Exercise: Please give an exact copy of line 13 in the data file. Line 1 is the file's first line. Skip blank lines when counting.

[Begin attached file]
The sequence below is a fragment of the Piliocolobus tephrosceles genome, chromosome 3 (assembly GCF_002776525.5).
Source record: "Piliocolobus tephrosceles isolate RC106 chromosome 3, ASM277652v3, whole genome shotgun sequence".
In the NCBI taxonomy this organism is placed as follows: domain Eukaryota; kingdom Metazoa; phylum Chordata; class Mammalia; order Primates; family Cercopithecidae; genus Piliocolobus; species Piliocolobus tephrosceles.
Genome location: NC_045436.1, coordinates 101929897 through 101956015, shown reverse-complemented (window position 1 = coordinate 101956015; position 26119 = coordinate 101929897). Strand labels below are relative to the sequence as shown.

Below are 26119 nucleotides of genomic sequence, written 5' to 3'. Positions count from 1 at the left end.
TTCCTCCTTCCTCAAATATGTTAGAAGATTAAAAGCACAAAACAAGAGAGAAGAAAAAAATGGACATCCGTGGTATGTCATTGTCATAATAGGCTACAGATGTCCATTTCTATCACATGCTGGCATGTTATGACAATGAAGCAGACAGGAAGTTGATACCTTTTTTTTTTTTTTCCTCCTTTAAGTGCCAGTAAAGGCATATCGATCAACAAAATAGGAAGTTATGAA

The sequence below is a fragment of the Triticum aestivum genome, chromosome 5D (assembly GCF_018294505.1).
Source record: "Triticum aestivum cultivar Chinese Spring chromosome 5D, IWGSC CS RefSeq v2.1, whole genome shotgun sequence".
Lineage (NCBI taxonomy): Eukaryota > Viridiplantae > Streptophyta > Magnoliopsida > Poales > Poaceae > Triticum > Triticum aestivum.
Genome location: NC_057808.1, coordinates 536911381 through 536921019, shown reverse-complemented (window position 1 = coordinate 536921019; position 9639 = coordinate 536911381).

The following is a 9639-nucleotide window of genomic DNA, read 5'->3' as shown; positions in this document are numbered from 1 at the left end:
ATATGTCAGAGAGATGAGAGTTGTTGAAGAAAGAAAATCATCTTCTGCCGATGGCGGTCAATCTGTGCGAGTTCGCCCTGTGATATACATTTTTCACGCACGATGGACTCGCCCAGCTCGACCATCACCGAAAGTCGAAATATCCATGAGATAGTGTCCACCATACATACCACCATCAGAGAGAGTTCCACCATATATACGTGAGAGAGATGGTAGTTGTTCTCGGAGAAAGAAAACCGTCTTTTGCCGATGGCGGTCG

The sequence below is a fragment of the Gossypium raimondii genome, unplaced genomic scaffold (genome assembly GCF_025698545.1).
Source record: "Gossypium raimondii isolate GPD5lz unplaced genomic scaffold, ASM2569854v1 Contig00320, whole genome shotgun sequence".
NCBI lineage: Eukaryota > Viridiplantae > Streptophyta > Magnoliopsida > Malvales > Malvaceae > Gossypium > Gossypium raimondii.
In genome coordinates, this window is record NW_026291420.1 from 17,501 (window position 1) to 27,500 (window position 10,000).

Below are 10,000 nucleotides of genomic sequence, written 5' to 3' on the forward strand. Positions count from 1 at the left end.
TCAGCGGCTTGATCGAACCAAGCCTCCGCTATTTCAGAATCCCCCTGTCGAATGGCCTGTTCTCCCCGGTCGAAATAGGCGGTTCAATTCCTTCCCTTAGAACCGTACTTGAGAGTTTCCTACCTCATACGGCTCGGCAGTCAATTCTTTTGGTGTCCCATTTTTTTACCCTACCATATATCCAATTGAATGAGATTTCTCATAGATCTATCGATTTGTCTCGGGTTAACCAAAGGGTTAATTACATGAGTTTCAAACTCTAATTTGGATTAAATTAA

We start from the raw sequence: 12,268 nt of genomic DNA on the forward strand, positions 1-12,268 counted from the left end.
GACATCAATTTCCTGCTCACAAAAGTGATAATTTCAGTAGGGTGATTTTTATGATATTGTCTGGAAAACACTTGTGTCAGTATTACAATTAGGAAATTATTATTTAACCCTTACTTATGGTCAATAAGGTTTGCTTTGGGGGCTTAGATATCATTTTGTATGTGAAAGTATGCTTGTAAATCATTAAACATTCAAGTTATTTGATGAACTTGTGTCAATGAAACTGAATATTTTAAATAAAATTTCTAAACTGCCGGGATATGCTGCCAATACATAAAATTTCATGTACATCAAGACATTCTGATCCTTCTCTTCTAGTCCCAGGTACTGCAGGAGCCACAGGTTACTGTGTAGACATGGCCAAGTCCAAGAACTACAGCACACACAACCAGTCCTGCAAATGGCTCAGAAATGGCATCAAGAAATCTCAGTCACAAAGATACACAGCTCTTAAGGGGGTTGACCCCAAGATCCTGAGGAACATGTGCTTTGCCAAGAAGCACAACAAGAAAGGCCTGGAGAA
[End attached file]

The sequence below is a fragment of the Gossypium raimondii genome, unplaced genomic scaffold (genome assembly GCF_025698545.1).